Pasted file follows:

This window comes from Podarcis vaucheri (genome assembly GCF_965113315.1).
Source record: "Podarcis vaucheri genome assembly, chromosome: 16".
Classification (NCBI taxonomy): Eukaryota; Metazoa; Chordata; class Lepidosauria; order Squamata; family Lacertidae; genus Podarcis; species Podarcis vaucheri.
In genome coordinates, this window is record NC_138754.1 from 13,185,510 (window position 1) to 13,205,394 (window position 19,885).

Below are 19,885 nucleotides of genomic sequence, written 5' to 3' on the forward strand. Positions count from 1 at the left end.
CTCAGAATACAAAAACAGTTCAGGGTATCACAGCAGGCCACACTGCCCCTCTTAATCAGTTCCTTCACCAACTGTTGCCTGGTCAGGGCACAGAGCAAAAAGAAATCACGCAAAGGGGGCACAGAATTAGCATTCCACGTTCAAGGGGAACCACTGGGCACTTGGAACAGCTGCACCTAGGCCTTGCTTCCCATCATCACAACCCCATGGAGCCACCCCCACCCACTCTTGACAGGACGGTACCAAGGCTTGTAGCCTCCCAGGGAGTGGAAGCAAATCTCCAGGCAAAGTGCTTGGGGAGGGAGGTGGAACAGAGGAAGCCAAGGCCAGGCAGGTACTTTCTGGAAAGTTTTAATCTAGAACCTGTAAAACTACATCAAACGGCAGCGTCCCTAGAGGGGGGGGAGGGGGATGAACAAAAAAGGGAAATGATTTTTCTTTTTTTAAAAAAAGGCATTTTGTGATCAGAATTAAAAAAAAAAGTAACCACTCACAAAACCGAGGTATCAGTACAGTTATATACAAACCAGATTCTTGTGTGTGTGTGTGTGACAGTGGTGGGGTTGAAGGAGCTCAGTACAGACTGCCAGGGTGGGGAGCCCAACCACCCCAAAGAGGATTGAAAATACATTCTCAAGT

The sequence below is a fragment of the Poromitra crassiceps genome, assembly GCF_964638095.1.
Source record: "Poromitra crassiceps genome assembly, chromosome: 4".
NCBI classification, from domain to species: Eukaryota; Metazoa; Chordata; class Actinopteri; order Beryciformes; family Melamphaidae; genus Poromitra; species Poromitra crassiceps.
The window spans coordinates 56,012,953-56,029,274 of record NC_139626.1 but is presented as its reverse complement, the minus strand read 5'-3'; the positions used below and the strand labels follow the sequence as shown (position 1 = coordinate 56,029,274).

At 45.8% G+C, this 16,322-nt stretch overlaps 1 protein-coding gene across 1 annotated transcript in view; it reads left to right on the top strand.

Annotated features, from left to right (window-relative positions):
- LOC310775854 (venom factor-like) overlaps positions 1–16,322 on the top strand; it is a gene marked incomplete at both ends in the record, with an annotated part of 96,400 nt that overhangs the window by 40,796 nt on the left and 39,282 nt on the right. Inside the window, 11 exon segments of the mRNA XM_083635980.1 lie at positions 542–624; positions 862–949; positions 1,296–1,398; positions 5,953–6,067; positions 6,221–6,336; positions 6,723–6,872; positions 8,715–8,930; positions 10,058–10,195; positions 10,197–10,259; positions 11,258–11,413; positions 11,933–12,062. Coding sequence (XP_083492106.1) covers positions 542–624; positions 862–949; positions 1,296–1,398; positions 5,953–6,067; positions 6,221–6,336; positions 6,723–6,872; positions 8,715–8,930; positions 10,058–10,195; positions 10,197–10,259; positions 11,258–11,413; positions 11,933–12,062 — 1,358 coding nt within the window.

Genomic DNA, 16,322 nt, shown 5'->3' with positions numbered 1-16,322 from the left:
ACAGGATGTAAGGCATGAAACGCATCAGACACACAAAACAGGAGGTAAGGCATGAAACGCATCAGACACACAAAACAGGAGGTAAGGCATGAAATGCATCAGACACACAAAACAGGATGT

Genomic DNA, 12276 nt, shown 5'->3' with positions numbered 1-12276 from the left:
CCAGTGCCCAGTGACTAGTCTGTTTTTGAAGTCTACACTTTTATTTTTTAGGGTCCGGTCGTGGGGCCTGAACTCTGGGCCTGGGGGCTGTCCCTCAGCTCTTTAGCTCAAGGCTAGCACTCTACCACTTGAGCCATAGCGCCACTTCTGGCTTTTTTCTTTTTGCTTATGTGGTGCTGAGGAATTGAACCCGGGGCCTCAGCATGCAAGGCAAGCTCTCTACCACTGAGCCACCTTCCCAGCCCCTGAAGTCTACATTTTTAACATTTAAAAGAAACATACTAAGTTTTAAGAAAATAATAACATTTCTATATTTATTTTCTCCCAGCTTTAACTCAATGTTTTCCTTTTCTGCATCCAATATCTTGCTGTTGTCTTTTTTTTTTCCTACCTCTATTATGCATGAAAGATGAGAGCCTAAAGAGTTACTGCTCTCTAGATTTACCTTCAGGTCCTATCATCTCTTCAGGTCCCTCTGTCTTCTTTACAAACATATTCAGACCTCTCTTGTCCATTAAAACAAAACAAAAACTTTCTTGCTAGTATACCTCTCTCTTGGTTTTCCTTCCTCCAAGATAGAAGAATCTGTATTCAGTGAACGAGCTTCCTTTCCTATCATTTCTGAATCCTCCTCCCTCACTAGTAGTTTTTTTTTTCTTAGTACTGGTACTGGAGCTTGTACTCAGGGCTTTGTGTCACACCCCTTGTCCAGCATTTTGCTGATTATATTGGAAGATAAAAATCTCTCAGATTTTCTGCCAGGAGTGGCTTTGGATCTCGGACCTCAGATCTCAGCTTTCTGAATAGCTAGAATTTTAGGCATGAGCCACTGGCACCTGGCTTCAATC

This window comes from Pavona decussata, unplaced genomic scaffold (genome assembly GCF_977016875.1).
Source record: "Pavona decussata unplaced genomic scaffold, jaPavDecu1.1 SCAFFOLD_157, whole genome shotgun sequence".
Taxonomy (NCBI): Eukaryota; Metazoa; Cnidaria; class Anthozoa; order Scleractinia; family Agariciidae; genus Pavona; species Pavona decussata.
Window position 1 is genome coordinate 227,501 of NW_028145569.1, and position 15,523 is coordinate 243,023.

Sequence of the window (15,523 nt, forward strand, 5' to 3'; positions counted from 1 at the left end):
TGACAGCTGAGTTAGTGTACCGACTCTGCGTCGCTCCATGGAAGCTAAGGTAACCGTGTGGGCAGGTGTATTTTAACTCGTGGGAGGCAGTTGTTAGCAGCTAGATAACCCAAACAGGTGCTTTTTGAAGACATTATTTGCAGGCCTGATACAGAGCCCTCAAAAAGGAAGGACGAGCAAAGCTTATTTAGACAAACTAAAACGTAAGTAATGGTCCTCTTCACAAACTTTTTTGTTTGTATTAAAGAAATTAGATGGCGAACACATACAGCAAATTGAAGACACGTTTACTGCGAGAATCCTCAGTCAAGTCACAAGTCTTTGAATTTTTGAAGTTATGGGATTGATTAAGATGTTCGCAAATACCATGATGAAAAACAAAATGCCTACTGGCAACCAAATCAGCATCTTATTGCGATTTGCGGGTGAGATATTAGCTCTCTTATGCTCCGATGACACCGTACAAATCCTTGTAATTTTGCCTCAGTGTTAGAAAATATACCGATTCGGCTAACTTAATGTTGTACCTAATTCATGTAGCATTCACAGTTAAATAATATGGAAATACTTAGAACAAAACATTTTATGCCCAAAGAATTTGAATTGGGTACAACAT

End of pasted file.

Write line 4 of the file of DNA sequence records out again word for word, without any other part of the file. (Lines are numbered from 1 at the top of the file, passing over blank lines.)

In genome coordinates, this window is record NC_138754.1 from 13,185,510 (window position 1) to 13,205,394 (window position 19,885).